In Latin Prose Composition by John Arbuthnot Nairn (Cambridge UP, 1926; p. 5 of "Versions" section), I find the following as a translation of Shakespeare's "Friends, Romans, countrymen, lend me your ears":
Populus Romanus Quiritium, amicique et cives mei, benigne me attenteque audiatis.
Is this correct Latin? It seems to me that Populus Romanus Quiritium needs to be vocative. But Nairn was an eminent Latinist and I have not so far found any other errors in his book, and it's a little hard to believe that he would have made such an elementary blunder. I've searched for the phrase Populus Romanus Quiritium but have not been able to find it used in direct address (while on the other hand Cicero uses popule Romane in the vocative).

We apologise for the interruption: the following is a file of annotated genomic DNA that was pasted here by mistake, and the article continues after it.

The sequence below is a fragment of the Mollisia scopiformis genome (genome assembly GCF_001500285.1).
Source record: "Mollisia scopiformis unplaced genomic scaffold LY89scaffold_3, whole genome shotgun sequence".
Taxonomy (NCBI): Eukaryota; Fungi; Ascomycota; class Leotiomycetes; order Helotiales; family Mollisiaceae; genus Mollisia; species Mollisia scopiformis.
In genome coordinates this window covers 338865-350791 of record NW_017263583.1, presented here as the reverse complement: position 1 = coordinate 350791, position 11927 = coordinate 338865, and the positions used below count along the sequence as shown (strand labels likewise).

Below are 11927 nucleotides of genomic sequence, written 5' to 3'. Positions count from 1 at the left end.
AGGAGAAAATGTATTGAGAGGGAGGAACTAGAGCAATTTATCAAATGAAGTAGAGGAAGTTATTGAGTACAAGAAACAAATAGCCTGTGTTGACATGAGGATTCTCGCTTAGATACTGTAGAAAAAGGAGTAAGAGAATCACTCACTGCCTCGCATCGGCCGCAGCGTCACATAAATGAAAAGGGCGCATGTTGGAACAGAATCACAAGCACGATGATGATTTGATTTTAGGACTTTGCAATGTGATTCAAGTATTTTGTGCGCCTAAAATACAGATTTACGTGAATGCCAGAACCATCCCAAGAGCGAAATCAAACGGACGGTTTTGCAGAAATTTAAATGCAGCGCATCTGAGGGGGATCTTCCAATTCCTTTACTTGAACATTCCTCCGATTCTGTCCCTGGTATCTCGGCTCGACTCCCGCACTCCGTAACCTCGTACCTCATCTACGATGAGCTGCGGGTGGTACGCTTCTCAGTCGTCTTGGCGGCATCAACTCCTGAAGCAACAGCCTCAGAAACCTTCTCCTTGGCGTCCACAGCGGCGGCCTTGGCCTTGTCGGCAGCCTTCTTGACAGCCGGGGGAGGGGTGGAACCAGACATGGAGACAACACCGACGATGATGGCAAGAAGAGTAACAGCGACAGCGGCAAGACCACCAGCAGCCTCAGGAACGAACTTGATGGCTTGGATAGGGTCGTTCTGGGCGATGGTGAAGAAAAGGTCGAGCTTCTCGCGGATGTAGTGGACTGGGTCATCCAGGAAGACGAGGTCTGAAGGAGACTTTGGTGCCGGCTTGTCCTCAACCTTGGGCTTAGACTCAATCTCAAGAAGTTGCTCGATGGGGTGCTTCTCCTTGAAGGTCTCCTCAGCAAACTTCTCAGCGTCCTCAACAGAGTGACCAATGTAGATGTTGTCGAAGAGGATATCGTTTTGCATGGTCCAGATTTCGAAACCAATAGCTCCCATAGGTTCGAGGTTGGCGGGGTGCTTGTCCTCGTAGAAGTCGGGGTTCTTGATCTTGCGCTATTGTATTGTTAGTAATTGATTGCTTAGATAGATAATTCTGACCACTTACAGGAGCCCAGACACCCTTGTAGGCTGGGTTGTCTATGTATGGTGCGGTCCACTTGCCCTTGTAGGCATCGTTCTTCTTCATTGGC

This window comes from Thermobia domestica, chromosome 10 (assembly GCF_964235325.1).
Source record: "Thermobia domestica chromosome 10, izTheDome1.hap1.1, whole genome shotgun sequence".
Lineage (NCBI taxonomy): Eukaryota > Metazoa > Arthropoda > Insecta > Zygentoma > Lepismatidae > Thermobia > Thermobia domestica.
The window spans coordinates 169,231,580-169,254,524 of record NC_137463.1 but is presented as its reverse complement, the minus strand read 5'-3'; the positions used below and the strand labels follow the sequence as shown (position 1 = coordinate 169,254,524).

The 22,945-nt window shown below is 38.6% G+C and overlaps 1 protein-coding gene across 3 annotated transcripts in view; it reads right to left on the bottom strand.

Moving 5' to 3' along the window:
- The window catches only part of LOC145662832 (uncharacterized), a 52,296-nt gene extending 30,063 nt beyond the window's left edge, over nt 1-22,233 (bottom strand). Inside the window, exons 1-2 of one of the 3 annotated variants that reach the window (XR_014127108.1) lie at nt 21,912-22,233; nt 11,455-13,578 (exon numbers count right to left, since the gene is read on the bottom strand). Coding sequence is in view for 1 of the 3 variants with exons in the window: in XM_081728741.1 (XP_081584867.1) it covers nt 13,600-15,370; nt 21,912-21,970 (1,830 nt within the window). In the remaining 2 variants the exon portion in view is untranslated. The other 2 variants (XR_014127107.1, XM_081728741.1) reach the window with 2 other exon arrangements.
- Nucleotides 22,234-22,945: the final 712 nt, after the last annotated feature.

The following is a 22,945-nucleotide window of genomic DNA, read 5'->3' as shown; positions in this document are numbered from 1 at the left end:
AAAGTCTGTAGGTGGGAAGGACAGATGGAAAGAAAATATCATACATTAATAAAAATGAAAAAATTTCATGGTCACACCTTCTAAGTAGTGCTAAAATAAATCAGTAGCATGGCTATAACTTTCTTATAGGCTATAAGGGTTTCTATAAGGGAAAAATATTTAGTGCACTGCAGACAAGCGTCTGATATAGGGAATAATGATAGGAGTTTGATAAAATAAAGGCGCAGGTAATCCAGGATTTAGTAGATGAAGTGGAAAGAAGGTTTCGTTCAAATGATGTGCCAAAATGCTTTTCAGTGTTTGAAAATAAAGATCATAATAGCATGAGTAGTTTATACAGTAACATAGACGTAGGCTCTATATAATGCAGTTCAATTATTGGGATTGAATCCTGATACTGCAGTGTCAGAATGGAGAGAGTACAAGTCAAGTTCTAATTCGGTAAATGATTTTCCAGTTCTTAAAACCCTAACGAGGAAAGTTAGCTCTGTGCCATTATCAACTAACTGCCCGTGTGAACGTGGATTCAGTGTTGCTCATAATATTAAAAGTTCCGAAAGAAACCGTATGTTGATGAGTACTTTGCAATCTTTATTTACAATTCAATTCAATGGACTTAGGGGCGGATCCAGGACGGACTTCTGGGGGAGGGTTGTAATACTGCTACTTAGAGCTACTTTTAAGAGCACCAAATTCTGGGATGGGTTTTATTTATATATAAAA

Is there any possible justification for the nominatives here?